In the Law, God gave the people of Israel this idea of the Sabbath rest. not only on the 7th day, in recognition of God’s completed work which required no additional act of creation, but pointing to something else! There was also the 7th year of rest where they’d not plant crops and let the land rest.
Jewish people seldom kept these Sabbath rituals, working on their own for their increased profit.
Our mistake, however, is to see this as God being concerned that His people simply follow some religious rule.
God’s not interested in us following a list of rules. He wants our hearts!
The recognition of the Sabbath rest was to point, once more to God’s completed work, not our efforts on our own behalf.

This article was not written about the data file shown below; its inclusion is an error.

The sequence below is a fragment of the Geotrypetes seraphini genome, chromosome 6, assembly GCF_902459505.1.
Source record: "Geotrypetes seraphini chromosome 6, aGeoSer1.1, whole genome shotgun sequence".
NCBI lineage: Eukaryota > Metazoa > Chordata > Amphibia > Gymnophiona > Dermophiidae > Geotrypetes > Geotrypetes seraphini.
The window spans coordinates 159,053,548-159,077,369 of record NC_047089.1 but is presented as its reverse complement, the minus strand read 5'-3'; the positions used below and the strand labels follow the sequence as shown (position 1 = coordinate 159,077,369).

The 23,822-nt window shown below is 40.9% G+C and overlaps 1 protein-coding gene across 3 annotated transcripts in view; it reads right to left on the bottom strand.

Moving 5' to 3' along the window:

The Pharisees observed the Sabbath, but had hearts that were thinking that their religious acts were saving their souls! They were the most pious, most religious people you could imagine. They prayed out loud in the streets. They let everyone know they were fasting. They gave money to the Temple instead of their aging parents (look how they loved God!).
And they expected that all these “righteous” acts proved their salvation as God’s special people.
They were so exclusive in their works-related religious salvation that they persecuted Jesus for performing miraculous healing on the Sabbath.